- Dress appropriately for crossing large streams/small rivers. It is not optional to avoid crossing through water, so keep this in mind when dressing for the day. Wear breathable clothes that dry quickly. I mistakenly wore sneakers and by the end of the day my toes were wrinkle-y from walking in wet socks. Next time, I’d wear my Keens, as they have the durability of a sneaker, but can get wet without a problem.
- If you decide to hike inland to the waterfall... bring extra water, snacks, and a bathing suit/towel. By the time you arrive, you'll be ready to jump right into the cold refreshing water. Give yourself some time to enjoy the views and eat lunch before heading back.
Waimea Canyon (Pacific Grand Canyon)
- The Grand Canyon meets Hawaii. The west side of Kauai has completely different terrain compared to its north side sister. I found myself mesmerized by its deep red canyons and rocky cliffs.
- Waimea Canyon/PGC has many hiking trails: Unlike the Kalalau Trail of the Nepali Coast (which is one straight path), the PGC has numerous hikes of varying difficulty. It’s worth the time to investigate which trail is right for you -- I used the Ultimate Kauai Guidebook as a reference.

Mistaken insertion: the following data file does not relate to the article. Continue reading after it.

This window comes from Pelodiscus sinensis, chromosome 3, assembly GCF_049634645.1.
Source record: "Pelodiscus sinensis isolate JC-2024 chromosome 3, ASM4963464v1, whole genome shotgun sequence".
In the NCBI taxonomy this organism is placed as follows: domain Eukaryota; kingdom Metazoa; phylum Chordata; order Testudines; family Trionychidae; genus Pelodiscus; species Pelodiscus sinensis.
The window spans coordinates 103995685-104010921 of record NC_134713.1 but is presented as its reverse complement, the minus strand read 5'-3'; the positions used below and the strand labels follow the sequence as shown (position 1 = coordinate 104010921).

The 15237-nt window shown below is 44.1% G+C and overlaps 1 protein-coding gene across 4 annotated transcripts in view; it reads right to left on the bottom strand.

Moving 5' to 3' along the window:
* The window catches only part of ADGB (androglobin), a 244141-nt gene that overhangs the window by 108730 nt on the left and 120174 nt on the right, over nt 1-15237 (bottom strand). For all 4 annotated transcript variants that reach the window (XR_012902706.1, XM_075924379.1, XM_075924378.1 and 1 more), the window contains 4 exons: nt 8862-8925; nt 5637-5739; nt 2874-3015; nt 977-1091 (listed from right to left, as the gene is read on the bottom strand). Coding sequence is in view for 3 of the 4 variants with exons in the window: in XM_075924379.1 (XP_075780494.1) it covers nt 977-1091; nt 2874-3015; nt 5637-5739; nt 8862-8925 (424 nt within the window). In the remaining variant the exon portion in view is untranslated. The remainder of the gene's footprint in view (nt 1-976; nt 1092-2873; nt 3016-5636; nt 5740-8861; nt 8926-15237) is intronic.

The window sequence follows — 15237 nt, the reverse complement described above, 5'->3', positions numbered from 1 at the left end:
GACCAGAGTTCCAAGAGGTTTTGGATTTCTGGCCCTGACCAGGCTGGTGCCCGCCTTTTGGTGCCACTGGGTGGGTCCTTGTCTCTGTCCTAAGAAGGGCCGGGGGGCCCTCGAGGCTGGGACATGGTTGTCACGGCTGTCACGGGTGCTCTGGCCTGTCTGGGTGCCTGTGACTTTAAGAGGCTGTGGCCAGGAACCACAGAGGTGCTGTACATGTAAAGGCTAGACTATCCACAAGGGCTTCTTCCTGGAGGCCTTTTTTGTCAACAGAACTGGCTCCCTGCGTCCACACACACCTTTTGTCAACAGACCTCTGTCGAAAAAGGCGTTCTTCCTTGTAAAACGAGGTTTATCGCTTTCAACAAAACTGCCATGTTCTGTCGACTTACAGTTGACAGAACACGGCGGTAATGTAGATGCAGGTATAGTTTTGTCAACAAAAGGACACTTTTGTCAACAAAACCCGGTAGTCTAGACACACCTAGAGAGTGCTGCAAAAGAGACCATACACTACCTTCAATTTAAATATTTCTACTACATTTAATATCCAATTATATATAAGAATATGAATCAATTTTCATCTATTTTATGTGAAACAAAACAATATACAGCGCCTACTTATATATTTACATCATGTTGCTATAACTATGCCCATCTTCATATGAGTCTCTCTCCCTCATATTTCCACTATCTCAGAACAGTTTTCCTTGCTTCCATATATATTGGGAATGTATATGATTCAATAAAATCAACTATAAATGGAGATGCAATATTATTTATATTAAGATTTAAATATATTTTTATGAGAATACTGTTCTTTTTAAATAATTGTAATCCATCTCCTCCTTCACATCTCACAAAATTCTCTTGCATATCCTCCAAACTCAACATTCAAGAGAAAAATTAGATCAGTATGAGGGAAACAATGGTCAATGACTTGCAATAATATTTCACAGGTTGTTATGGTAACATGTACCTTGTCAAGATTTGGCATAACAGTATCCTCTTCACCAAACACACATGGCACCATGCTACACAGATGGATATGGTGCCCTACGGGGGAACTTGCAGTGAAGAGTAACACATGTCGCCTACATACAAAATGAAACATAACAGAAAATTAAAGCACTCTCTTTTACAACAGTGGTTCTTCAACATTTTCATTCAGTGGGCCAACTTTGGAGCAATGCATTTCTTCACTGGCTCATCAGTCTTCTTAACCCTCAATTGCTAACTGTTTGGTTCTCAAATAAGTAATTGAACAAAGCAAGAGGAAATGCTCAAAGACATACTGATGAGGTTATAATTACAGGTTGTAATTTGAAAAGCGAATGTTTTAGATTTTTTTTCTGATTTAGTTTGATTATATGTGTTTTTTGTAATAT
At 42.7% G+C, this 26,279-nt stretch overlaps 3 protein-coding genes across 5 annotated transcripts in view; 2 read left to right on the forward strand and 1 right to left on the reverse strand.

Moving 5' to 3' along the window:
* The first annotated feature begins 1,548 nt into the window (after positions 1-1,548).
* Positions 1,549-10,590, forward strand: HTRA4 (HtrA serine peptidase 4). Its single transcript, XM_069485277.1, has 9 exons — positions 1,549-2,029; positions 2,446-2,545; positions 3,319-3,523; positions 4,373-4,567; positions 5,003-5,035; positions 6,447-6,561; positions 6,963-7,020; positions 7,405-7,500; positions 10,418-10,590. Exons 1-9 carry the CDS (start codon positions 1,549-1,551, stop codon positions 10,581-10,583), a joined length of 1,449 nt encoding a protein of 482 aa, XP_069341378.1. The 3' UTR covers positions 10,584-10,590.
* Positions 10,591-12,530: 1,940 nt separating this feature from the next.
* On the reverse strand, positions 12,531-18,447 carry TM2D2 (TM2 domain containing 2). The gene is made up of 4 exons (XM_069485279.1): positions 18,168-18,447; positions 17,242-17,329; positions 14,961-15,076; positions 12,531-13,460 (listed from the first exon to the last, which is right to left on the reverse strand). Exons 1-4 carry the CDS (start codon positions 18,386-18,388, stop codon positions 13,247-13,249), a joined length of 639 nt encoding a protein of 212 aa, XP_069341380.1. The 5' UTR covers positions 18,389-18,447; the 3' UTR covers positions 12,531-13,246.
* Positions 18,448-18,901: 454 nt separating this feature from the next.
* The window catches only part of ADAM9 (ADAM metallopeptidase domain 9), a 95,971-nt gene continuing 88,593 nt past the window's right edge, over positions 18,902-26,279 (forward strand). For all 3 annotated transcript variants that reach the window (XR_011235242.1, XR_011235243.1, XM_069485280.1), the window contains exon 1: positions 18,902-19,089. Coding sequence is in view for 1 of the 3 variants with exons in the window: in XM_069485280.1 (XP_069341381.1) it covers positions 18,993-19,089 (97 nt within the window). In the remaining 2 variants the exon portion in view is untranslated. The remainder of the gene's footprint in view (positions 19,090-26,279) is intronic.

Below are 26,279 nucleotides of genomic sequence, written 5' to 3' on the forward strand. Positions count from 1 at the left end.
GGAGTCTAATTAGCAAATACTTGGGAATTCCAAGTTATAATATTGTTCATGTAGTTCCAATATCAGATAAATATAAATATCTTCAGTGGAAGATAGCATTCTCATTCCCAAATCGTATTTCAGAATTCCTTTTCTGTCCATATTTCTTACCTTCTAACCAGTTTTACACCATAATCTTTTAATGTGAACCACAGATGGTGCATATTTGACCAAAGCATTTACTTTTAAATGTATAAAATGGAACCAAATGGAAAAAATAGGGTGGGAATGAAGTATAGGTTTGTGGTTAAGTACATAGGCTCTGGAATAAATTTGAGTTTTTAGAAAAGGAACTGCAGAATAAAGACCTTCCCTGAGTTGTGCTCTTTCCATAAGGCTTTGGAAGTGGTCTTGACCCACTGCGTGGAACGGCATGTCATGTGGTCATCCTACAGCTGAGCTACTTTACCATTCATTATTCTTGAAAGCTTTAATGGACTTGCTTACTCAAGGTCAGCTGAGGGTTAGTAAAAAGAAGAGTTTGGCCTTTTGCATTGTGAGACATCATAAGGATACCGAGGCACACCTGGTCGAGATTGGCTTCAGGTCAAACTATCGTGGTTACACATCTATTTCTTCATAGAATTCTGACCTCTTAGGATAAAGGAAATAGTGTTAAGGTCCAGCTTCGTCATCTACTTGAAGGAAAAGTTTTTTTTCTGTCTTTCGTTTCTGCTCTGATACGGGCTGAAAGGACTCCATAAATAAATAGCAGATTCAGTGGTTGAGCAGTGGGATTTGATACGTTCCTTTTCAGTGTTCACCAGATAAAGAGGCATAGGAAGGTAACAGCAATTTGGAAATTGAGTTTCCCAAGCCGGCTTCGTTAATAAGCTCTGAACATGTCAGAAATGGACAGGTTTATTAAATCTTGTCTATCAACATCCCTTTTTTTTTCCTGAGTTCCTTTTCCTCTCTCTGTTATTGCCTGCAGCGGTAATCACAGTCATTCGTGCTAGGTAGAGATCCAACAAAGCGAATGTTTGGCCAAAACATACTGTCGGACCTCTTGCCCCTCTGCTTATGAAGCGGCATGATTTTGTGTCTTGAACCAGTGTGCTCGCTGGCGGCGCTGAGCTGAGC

- You can drive or walk. Unlike the Kalalau Trail, it's possible to see many of the beautiful views from your car, and there are pull-off spots for you to capture the moment on your phone or camera. Therefore, driving through the Waimea Canyon is a good option if you don’t feel like walking today.
- My must-see spots. If you’re driving around on a good weather day (good visibility), head first to the Kalalau Outlook. You’ve most likely seen this picture on guidebook cover pages, and now’s your chance to see it in person. It is here the PGC terrain starts to gradually transform into electrifying greens. Additionally, don’t miss the 800 foot waterfall -- Waipoo Falls. You can head to the Waipoo Falls Overlook, or hike to the falls by foot.